In his book, Stephen M. R. Covey asserts, “The ability to establish, extend, and restore trust with all stakeholders – customers, business partners, investors and coworkers – is the key leadership competency of the new, global economy.” Leaders are rediscovering trust as they see it with new eyes.
Looking beyond the common view of trust as a soft, social virtue, they’re learning to see it as a critical, highly relevant, performance multiplier.
Credibility boils down to two simple questions. First, do I trust myself? Second, am I someone who others can trust? Covey talks about Four “Cores” that are key to building credibility.
The Four Cores are:
and 4. Results.
Integrity and Intent are character cores. Capabilities and Results are competency cores. All Four Cores are necessary for credibility. A person of integrity that does not produce results is not credible. If you are not credible, you are not trustworthy!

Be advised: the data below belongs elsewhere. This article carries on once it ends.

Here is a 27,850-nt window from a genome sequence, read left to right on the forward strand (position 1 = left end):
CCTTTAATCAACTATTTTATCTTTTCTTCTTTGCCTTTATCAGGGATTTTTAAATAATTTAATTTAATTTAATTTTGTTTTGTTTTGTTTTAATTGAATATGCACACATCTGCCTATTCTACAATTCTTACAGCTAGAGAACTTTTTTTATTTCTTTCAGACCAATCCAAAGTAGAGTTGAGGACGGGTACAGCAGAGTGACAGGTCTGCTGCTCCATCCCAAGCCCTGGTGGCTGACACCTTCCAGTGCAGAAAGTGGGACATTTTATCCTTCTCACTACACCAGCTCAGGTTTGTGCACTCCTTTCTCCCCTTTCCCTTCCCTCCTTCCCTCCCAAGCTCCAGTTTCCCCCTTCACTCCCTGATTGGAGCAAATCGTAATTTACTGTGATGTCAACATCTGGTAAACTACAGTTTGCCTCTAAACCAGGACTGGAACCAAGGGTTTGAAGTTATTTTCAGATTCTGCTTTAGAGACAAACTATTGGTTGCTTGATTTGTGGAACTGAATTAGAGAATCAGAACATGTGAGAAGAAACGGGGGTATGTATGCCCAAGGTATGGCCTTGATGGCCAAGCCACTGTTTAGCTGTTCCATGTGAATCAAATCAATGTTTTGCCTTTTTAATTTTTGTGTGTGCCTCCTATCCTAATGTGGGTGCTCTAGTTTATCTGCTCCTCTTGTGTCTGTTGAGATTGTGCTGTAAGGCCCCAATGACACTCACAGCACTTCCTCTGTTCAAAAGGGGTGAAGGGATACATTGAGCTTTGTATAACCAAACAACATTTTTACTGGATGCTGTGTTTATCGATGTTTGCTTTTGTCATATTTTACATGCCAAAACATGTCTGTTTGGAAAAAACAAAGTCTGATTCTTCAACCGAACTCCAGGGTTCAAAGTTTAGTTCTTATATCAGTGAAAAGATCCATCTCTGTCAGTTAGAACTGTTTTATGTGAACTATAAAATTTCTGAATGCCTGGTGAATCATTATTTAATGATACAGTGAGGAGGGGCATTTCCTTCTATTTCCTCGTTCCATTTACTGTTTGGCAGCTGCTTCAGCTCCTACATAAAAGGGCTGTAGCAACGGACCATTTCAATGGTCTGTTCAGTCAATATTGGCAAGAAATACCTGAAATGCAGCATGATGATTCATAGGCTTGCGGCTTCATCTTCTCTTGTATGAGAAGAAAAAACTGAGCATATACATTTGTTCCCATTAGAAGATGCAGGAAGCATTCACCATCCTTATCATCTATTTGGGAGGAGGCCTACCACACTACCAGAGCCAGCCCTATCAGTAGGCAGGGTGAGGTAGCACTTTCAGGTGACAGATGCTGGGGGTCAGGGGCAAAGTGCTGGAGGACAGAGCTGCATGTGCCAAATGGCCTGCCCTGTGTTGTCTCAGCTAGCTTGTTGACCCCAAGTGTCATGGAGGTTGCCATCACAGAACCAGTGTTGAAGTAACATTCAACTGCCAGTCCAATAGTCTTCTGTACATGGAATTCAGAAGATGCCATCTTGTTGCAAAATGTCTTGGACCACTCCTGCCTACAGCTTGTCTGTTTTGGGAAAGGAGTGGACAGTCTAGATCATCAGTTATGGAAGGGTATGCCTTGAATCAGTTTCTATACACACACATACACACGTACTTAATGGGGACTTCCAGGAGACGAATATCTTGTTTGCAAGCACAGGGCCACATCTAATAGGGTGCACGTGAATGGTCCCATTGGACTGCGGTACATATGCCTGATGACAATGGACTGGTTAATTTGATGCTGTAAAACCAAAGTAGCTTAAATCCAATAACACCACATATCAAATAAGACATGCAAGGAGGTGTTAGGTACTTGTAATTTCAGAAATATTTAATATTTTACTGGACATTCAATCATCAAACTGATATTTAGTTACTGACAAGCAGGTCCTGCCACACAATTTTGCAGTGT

Trust is the deciding factor in all relationships – whether it is personal or business relationships. When there is congruence, there is no gap between what one intends to do and what one actually does.
Trust holds relationships together for a long period of time. These relationships could be of buyer-seller, boss-subordinate, teacher-student, parent-child, husband-wife, among siblings or among friends. Wherever human relationships are involved, trust is the principal ingredient to make them successful.
Earlier you establish the trust, lesser is the cost incurred. The cost could be by way of time, money and/ or efforts.